As images are fast replacing words as our primary language, the magic of capturing and keeping the moment still defines our ideas of beauty, truth, and history. Among many magnificent photographers, one star shines brightest because of his radical and exceptional way of refining, molding, and re-configuring photography. Star’s name is Richard Avedon.
Born in 1923 in New York, Avedon’s childhood was largely filled with photographs, art, and poetry. Avedon’s younger sister, Louise, became his first fashion model. He took pictures of her with the Rolleiflex camera his father gifted him when he was 19. During World War II, for Avedon taking images became a duty. Avedon joined the armed forces in 1942 during World War II, serving as Photographer’s Mate in the U.S. Merchant Marine. After two years of service, he left the Merchant Marine to work as a professional photographer. It was one of his navy pictures that caught the eye of the art director of Harper’s Bazaar, Alexey Brodovitch, and helped to launch Avedon’s career with the magazine.
Avedon will always be remembered for his high-profile advertising campaigns for fashion giants such as Calvin Klein, Chanel, and Versace, while in the 1950s and 1960s, working for Harper’s Bazaar and American Vogue, he was given complete freedom to pursue his striking and exotic fashion shoots in unconventional locations. Avedon was one of the first photographers to take the model out of the studio and into real environments. The models are in ‘real’ situations, walking their dogs or sitting in street cafes – but they’re wearing Dior and Chanel. The scenes are at once aspirational but unreachable. Richard Avedon characterized his improvised approach to fashion photography as “a vacation from life.” These images expended not only physical (shooting locations left squared-shaped studios) and technique-related boundaries but promoted a new perspective of displaying the fashion industry.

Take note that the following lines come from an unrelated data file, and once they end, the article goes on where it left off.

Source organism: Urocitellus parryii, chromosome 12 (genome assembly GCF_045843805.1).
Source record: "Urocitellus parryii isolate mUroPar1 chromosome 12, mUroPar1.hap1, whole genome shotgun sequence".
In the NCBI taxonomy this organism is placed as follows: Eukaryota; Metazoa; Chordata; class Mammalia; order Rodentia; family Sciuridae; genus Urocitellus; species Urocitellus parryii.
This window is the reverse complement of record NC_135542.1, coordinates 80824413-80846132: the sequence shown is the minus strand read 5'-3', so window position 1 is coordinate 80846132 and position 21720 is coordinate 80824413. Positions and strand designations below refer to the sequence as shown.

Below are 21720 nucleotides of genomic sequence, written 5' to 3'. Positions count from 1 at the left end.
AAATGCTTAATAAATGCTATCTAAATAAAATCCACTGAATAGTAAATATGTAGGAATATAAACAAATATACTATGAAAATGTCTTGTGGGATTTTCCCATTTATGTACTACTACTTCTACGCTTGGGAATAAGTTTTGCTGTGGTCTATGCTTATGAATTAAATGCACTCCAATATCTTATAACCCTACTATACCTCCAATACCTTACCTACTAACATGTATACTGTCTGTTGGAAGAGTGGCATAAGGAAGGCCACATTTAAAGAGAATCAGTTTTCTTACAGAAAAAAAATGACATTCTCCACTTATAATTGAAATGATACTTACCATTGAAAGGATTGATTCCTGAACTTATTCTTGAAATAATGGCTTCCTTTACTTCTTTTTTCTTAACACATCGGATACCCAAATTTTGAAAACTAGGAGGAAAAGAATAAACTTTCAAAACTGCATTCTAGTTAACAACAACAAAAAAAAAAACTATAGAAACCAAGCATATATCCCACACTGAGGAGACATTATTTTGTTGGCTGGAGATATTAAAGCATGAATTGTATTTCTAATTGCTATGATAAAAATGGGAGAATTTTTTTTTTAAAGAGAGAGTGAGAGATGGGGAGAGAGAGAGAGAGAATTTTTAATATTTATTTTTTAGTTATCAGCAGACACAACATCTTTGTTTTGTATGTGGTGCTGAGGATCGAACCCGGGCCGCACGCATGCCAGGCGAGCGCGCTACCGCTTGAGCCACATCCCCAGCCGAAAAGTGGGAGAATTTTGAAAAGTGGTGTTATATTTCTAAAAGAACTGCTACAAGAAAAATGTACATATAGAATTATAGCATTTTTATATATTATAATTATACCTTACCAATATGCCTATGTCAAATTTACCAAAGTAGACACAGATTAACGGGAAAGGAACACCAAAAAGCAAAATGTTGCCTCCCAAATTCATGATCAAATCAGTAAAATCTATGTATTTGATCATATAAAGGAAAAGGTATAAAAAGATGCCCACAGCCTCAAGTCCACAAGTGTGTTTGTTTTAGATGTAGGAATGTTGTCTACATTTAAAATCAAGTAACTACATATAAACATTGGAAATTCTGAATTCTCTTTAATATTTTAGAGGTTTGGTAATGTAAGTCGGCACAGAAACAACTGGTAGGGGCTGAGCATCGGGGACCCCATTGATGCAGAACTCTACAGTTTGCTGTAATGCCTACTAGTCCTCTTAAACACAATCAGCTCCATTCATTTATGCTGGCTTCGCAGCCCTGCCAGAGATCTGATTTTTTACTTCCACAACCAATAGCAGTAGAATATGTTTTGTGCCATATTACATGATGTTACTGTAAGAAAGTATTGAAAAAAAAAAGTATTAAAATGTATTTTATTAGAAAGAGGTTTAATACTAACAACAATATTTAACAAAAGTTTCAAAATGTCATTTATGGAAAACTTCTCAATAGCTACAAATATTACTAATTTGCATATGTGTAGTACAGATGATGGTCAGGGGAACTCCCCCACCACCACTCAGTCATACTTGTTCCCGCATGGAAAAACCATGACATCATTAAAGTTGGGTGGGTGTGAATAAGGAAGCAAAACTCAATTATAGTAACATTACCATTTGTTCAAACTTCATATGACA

One of photography’s enduring images is “Dovima With Elephants.” The highest-paid model of her time, Dovima was distinguished in the fashion world with an exceptional sense of individualism and braveness. Dovima and Avedon had a unique kinship that allowed them to produce outstanding work. The photograph was taken in August 1955 in Paris as a part of a fashion shoot to showcase the newest pieces of Christian Dior’s fashion collection. The silk dress chosen was designed for Dior by 19-year-old Yves Saint Laurent. In the photograph, Dovima appears poised, slender, and fearless. Her arms that stretch towards the elephants convey energy and freedom, creating a contrast between the model and the elephants as the elephant’s feet are chained up. When one observes this captivating piece, the contrasts are very striking: light and dark, smoothness and wrinkled, freedom, and being imprisoned.
“Richard Avedon: Relationships” exhibition at Palazzo Reale in Milan (From 22 September 2022 to 29 January 2023) perfectly fulfills Avedon’s aim to be recognized based on this whole portfolio, not on segments. 106 prints of the “relationship” is a captured reflection on the America of his times, western culture, celebrities, and people he worked with during his tremendous career. Among many collaborations with the fashion industry, work created by Richard Avedon and Ganni Versace from 1979 to 1998 is truly a celebration of fashion creativity, art, and friendship.
Besides all, Richard Avedon’s greatest aspiration was to unleash a philosophical and self-reflectional aspect of photography. Whose “relationship” does the photographer captures the model and the camera, surface or inner image of the subject, photographer, and subjects? Who is the real and true protagonist of a portrait? As we embark on the marvelous journey through Avedon’s more than half-century artworks, we find the answer to all of these questions: “There is no truth in photography. There is no truth about anyone’s person. My portraits are much more about me than they are about the people I photograph.”
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